It’s too easy to be disappointed in a director these days. The rise of mass production, mass consumption—mass everything—turns Guillermo del Toro into Del Toro Incorporated; when he disappoints, we demand a customer service line. Internet social media currently fill that function, and the ratio of angry rant to thoughtful conversation probably matches that of corporate tele-camps. And movies are especially vulnerable to this because of the unique way they mix business with art.
It’s complicated, yes—but there is something inescapably tawdry about reacting to a film the same way one would a stick of deodorant.
Often the complaint is simply that the director did not give us what we wanted. It’s surprising how many boil down to this: “This is different than the trailer.” “So-and-so was barely in the movie.” “It was too sad.”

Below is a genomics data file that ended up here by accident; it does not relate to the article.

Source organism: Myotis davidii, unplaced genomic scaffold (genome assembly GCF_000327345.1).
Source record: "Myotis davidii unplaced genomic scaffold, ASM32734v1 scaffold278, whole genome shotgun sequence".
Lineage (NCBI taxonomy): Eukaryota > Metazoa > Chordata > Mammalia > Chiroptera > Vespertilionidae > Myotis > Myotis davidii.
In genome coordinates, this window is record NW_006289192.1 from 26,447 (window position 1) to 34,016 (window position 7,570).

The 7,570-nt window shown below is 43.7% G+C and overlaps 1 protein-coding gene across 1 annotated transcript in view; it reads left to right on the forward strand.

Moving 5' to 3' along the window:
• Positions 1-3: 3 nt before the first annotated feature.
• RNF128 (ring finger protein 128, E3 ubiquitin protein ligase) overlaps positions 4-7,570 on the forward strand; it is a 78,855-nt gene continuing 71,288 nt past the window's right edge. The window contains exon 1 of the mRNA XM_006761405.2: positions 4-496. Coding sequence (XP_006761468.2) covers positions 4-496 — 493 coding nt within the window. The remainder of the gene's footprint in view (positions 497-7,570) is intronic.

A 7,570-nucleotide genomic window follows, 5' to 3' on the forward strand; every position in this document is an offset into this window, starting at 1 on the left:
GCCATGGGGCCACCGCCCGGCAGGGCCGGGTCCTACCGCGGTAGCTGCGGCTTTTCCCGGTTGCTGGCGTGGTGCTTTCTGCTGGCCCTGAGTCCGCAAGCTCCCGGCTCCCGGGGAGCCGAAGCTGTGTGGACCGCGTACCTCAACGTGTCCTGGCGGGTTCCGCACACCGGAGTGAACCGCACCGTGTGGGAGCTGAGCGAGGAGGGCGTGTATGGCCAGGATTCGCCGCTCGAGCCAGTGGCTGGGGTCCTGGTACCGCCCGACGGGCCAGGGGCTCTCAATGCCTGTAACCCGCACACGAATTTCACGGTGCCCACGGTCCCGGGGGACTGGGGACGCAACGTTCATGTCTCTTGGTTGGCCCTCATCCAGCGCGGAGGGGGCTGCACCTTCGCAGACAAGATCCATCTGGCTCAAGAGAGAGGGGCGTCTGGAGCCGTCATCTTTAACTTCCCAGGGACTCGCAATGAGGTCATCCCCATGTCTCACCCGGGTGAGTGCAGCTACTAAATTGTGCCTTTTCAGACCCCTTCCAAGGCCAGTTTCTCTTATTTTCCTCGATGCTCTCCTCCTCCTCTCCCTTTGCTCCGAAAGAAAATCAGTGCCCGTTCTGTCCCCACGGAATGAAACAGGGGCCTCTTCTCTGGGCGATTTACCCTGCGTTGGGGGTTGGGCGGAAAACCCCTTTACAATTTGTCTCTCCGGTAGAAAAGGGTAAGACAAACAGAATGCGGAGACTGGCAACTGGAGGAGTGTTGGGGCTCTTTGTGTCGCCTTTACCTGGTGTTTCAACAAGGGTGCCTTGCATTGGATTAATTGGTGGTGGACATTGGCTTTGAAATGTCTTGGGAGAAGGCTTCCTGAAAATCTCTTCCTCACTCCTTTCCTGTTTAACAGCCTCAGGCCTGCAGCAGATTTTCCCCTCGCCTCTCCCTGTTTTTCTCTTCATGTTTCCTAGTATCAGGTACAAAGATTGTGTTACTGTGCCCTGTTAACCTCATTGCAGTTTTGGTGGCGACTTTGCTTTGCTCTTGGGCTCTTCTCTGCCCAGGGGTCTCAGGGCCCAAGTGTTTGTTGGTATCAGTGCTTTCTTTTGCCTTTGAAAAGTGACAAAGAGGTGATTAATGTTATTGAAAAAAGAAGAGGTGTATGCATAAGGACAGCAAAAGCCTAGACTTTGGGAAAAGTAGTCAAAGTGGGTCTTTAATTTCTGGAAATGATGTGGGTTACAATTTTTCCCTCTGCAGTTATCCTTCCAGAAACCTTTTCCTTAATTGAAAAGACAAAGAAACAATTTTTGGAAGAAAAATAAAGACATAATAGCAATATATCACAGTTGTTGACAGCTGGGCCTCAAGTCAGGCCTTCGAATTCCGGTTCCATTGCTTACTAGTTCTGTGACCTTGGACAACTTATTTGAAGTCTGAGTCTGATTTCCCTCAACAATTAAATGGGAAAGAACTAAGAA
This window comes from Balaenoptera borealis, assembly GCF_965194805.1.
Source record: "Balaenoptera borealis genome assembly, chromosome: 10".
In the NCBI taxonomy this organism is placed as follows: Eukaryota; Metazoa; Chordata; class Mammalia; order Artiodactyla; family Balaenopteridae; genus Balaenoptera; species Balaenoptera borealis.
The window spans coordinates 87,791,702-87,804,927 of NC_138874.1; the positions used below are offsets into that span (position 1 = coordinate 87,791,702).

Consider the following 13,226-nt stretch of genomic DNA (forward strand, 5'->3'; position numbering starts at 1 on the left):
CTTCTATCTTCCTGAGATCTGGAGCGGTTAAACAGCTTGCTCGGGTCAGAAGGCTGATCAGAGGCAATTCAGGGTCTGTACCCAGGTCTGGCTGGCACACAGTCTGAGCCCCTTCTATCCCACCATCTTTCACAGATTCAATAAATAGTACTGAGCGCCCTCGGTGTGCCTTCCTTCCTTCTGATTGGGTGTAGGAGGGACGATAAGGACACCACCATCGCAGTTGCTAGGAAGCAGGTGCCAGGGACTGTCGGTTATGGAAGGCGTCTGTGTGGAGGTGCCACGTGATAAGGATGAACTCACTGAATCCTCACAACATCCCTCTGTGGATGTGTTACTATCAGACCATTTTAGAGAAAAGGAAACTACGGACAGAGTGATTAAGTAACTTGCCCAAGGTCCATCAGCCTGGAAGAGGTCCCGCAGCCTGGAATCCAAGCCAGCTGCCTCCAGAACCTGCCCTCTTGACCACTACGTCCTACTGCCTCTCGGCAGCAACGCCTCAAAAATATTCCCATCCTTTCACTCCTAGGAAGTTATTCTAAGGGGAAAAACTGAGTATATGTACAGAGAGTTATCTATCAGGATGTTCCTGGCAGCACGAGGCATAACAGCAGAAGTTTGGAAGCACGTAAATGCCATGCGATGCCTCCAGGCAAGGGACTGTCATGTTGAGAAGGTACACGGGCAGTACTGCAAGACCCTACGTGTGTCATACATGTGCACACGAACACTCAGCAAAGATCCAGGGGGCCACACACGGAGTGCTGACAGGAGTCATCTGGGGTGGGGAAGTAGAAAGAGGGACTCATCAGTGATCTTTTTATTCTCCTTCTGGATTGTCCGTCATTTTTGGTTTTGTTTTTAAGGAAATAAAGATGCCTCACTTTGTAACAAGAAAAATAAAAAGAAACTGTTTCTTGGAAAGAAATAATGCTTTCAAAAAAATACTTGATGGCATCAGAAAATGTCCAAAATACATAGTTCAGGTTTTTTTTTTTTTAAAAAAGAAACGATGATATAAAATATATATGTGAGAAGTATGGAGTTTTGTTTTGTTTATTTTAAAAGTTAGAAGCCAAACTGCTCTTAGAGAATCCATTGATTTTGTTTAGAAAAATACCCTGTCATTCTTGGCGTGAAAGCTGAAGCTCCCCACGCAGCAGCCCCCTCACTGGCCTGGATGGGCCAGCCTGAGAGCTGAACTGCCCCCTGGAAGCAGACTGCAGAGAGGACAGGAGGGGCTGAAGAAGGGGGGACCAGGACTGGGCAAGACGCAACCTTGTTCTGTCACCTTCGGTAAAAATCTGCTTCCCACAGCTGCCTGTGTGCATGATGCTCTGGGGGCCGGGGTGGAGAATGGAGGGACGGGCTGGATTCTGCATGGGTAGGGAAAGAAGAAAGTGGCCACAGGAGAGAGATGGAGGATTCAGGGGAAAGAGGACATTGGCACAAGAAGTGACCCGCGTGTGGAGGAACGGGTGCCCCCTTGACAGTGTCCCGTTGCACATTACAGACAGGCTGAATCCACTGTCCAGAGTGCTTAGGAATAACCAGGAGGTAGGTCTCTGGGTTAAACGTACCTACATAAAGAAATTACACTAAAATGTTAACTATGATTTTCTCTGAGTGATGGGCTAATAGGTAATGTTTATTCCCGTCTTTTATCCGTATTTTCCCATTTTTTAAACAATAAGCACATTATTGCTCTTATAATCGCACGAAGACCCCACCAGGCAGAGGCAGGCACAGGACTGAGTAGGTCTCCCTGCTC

This sort of thing says a lot about what the audience felt entitled to—and little about anything else. And it works no better with movies than it does with the spiritual; always consider that the reason a prayer to the movie gods went unanswered may have been that the prayer was extremely stupid.
In this context, it becomes a lot harder to criticize something well. It is especially challenging with a movie like Crimson Peak, because del Toro’s new gothic romance is pretty good.
Mia Wasikowska delights as Edith Cushing, a bookish and imaginative young lady who reveres Mary Shelley and is working on her first novel. A free spirit, she could care less about the exciting additions to Albany’s social scene—the English Baronet Thomas Sharpe (Tom Hiddleston) and his sister Lucille (Jessica Chastain). When ...1